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Math Help - Frenet-Serret Formulas

  1. #1
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    Frenet-Serret Formulas

    Let \kappa=\frac{\delta \overline T}{\delta s}\cdot \overline N and \tau=\frac{\delta \overline N}{\delta s}\cdot \overline B. Assume in turn that each of the intrinsic derivatives of \overline T, \overline N, \overline B are some linear combination of the unit vectors \overline T, \overline N, \overline B and hence derive the Frenet-Serret formulas of differential geometry.

    I am sure thus must be easy but I cannot see it!

    If \frac{\delta \overline T}{\delta s}=a \overline T + b \overline N + c \overline B then taking the dot product of both sides with N and using the first equation given produces \frac{\delta \overline T}{\delta s}=a \overline T + \kappa \overline N + c \overline B If I claim to know that N is orthogonal to T then I can get the first equation, that is \frac{\delta \overline T}{\delta s}=\kappa \overline N

    But when I move onto the next equation \frac{\delta \overline N}{\delta s}=a_2 \overline T + b_2 \overline N + c_2 \overline B then taking the dot product of both sides with B and using the second equation given produces \frac{\delta \overline N}{\delta s}=a_2 \overline T + b_2 \overline N + \tau \overline B.

    I cannot see how to get from here to the required equation:
    \frac{\delta \overline N}{\delta s}=-\kappa \overline T + \tau \overline B

    Or the third equation:
    \frac{\delta \overline B}{\delta s}=-\tau \overline N
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  2. #2
    Super Member Rebesques's Avatar
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    I am sure thus must be easy but I cannot see it!


    What happens when you differentiate a unit vector?
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  3. #3
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    Differentiating a unit vector we get:

    \frac{\delta \overline T}{\delta s}\cdot \overline T=\frac{\delta \overline N}{\delta s}\cdot \overline N=\frac{\delta \overline B}{\delta s}\cdot \overline B=0

    So this helps me to reduce my three equations to:

    \frac{\delta \overline T}{\delta s}=\kappa \overline N + c_1 \overline B

    \frac{\delta \overline N}{\delta s}=a_2 \overline T + \tau \overline B.

    \frac{\delta \overline B}{\delta s}=a_3 \overline T + b_3 \overline N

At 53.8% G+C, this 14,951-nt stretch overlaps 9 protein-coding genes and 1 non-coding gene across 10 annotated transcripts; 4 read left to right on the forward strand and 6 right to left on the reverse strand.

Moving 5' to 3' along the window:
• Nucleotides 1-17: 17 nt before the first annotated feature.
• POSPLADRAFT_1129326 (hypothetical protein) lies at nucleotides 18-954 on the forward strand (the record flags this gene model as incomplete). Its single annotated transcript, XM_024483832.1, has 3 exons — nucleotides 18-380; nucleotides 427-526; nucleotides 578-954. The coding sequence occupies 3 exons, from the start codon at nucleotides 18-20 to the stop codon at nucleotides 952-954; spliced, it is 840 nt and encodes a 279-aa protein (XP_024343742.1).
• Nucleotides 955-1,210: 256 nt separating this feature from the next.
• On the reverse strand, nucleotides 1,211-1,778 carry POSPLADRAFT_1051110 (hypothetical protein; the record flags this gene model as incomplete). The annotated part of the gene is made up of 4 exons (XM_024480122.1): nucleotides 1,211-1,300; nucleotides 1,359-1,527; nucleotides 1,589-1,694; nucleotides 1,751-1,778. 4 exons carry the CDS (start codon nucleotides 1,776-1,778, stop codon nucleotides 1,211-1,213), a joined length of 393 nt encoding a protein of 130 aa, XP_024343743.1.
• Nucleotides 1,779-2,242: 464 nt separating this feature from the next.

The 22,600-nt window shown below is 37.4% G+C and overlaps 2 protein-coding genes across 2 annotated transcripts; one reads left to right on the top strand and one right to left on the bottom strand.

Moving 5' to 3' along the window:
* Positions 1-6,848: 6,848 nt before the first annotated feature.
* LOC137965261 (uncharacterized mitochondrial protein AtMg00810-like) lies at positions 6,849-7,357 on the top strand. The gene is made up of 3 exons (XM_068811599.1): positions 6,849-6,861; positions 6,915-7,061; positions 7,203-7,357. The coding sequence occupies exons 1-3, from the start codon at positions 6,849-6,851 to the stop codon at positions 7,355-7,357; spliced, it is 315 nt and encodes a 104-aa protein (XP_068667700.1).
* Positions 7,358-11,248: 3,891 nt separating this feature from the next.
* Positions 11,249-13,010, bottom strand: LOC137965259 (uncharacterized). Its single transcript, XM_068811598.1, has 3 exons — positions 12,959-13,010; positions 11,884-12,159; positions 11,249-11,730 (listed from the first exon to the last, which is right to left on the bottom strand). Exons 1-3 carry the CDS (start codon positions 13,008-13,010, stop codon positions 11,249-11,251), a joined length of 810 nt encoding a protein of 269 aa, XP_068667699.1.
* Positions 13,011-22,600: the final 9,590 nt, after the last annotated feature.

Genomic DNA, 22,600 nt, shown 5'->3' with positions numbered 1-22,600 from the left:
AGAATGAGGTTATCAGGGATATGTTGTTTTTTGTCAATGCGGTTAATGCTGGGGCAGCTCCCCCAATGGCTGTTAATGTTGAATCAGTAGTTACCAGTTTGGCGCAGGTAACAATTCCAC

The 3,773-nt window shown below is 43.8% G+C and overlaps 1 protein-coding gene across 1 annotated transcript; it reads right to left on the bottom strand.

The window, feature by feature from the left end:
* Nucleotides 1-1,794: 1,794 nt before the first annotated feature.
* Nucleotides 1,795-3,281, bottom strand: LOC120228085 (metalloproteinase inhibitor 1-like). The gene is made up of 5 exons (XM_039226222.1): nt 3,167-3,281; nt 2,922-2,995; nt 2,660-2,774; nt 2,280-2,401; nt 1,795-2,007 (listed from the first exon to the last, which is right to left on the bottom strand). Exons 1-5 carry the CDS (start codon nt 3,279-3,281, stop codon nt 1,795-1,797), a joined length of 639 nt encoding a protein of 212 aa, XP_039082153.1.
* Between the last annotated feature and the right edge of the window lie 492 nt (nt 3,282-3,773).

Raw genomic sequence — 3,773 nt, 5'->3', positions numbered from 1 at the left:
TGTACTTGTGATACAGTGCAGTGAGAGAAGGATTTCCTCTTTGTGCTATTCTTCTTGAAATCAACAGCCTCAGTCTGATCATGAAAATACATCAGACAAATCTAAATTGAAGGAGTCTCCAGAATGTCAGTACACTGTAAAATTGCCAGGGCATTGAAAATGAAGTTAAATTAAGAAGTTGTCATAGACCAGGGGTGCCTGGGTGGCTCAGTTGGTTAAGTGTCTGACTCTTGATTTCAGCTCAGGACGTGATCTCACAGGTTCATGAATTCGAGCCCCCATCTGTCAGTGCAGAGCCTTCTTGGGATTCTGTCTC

But how do I show that c_1=a_3=0 and a_2=-\kappa, b_3=-\tau?
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  4. #4
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    Quote Originally Posted by Kiwi_Dave View Post
    Let \kappa=\frac{\delta \overline T}{\delta s}\cdot \overline N and \tau=\frac{\delta \overline N}{\delta s}\cdot \overline B. Assume in turn that each of the intrinsic derivatives of \overline T, \overline N, \overline B are some linear combination of the unit vectors \overline T, \overline N, \overline B and hence derive the Frenet-Serret formulas of differential geometry.

    I am sure thus must be easy but I cannot see it!

    If \frac{\delta \overline T}{\delta s}=a \overline T + b \overline N + c \overline B then taking the dot product of both sides with N and using the first equation given produces \frac{\delta \overline T}{\delta s}=a \overline T + \kappa \overline N + c \overline B If I claim to know that N is orthogonal to T then I can get the first equation, that is \frac{\delta \overline T}{\delta s}=\kappa \overline N

    But when I move onto the next equation \frac{\delta \overline N}{\delta s}=a_2 \overline T + b_2 \overline N + c_2 \overline B then taking the dot product of both sides with B and using the second equation given produces \frac{\delta \overline N}{\delta s}=a_2 \overline T + b_2 \overline N + \tau \overline B.

    I cannot see how to get from here to the required equation:
    \frac{\delta \overline N}{\delta s}=-\kappa \overline T + \tau \overline B

    Or the third equation:
    \frac{\delta \overline B}{\delta s}=-\tau \overline N
    Given \frac{d\vec{T}}{ds} = \kappa \vec{N} and \frac{d \vec{B}}{ds} = - \tau \vec{N},

    if we consider

    \vec{N} = \vec{B} \times \vec{T} then

    \frac{d \vec{N}}{ds} = \frac{d \vec{B}}{ds} \times \vec{T} + \vec{B} \times \frac{d \vec{T}}{ds} = - \tau \vec{N} \times \vec{T} + \vec{B} \times (\kappa \vec{N})<br />
= \tau \vec{B} - \kappa \vec{T}<br />

    as required.
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